Monkey …. Journey to the West (Theatre of Image)
Brisbane Powerhouse, Powerhouse Theatre
September 24 – 27
It is a much quoted maxim that there are only seven stories types and that all others are based on them. One of these is the quest, in which the protagonist and companions set out to acquire an important object or to get to a location, facing many obstacles and temptations along the way. With its trials and tribulations tale of a Chinese pilgrim of common birth’s commission to collect three sacred scriptures from a monastery in India, “Monkey … Journey to the West” definitely falls within the quest category. So it is perhaps easy to appreciate its appeal to both youngsters and nostalgic adults alike.
With veteran Shakespeare director John Bell joining Kim Carpenter at the helm, “Monkey …. Journey to the West” certainly does justice to its iconic cult ‘70s television show namesake, retaining the charm of the storyline and character nuances. The stage show, of course, offers a whole new layer to the story, making full use of the Powerhouse Theatre location to bring its Asian origins to life in a feast of colour and movement.
Although a stage appears with bamboo scaffolding either side, this is not from where the actors perform. Rather, the majority of the action occurs at ground level as the lonely, anxious pilgrim, mortal master Tripitaka (Aileen Huynh) is joined on his hungry journey across raging rivers and burning deserts to collect the scriptures from Vulture’s Peak by a rag-tag band of divine disciples, sent to guide and protect as they fight demons and face perils. Joining rude and rapacious Pigsy (Darren Gilshenan) and the sincere but slow monster Sandy (Justin Smith), is the mortally misaligned (i.e. superbad) Monkey (Algin Abella), who, having disrupted the peach banquet of the Queen of Heaven and maddened The Great Sage of Heaven, is imprisoned by Buddah in a rock for 500 years, awaiting rescue.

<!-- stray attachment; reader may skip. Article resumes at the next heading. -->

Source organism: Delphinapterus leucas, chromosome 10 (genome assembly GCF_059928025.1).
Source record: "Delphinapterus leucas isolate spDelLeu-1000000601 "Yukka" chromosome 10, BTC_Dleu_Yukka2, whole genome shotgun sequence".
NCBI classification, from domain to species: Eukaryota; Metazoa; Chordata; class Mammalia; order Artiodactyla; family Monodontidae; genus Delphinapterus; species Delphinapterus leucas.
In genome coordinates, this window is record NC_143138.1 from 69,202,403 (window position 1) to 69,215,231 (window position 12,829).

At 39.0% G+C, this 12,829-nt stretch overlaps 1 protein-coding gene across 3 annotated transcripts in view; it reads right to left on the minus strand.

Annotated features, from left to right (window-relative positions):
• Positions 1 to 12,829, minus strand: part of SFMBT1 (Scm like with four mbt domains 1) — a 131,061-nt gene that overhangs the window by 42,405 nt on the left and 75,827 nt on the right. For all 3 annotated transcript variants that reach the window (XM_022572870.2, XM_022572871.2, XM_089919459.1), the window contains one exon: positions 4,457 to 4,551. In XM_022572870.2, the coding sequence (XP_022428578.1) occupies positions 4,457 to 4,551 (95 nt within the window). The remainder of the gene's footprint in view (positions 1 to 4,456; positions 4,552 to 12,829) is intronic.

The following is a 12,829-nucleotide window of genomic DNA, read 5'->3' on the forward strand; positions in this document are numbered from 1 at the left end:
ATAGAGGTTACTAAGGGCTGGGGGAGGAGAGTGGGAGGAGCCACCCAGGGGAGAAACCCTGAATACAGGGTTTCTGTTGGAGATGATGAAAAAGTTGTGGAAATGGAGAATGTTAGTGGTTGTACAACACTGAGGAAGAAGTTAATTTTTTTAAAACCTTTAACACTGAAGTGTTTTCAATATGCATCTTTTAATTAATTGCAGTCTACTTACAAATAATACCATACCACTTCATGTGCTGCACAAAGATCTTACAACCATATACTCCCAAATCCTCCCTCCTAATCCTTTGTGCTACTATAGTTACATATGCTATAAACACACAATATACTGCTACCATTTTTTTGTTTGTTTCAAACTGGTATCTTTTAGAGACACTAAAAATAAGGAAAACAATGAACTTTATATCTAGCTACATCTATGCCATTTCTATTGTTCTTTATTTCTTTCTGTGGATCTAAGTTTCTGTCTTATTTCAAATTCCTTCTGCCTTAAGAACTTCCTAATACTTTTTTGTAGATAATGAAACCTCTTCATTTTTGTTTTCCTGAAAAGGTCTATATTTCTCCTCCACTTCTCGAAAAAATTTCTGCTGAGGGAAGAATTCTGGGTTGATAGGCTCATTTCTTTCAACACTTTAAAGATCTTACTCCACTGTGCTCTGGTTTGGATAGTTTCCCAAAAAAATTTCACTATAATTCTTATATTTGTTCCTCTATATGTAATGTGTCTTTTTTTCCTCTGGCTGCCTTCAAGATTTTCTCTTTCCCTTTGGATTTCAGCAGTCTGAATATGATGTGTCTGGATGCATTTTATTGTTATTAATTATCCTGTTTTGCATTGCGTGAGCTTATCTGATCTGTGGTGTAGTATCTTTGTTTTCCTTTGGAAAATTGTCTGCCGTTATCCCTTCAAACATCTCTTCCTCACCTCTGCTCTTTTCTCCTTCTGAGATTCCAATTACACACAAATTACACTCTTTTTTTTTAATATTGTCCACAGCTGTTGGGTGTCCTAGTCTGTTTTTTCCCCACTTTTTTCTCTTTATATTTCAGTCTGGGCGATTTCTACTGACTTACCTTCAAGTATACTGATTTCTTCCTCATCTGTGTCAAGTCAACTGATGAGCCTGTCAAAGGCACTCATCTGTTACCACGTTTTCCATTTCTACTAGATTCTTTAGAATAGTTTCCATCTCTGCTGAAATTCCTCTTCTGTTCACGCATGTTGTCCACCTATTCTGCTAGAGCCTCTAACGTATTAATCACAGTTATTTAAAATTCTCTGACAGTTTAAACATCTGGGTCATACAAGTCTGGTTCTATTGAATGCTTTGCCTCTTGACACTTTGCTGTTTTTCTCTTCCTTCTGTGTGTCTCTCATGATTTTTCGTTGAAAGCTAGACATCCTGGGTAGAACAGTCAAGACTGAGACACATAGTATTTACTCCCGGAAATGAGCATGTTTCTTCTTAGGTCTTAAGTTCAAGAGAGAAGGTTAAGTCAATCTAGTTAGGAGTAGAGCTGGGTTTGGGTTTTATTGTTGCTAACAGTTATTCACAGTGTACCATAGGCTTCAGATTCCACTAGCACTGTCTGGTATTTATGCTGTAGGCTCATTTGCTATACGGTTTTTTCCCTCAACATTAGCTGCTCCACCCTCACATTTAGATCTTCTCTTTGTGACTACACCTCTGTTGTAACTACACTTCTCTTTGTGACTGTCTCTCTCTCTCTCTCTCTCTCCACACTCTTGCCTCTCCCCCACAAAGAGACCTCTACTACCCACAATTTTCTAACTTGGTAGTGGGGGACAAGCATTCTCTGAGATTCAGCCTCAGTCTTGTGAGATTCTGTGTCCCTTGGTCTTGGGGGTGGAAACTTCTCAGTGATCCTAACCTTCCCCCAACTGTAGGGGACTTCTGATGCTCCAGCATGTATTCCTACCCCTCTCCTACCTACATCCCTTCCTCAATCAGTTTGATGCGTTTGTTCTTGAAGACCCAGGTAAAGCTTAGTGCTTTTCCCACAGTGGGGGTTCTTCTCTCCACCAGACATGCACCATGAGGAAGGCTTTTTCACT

As the mischievous Monkey, Abella gives a spirited performance, full of energy and audience engagement. Indeed, in its comical absurdist approach to its classic Chinese tale of adventure, the show is often comfortably pantomime in tone, including catchy songs and camp characters to delight the younger audience members, in particular through famer Pigsy’s bodily function bawdiness and violent threats to have others “eat my rake”. The work of Parkour Group, Team9lives adds a tangible energy and physical theatre features heavily, inventively creating the illusion of props.
However, no imagination is needed when it comes to the production’s strong visuals. From giant river monster divinities of Chinese dragon ilk to the shadow puppetry that journals the party’s growing membership, the puppets are not only effective in paying homage to its Chinese theatre flavour, but add another level of audience engagement. The staging highlight, however, has to be the delicate and intricate series of silk screen backdrop that are simply divine in their beauty.
When theatre is uniformed in all areas of production, audiences can accept any world as authentic and, despite (or more likely because of) its wackiness, “Monkey … Journey to the West” is certainly an example of this – sure to entice old and new fans alike with its magical celebration of the arts in all its spectacle.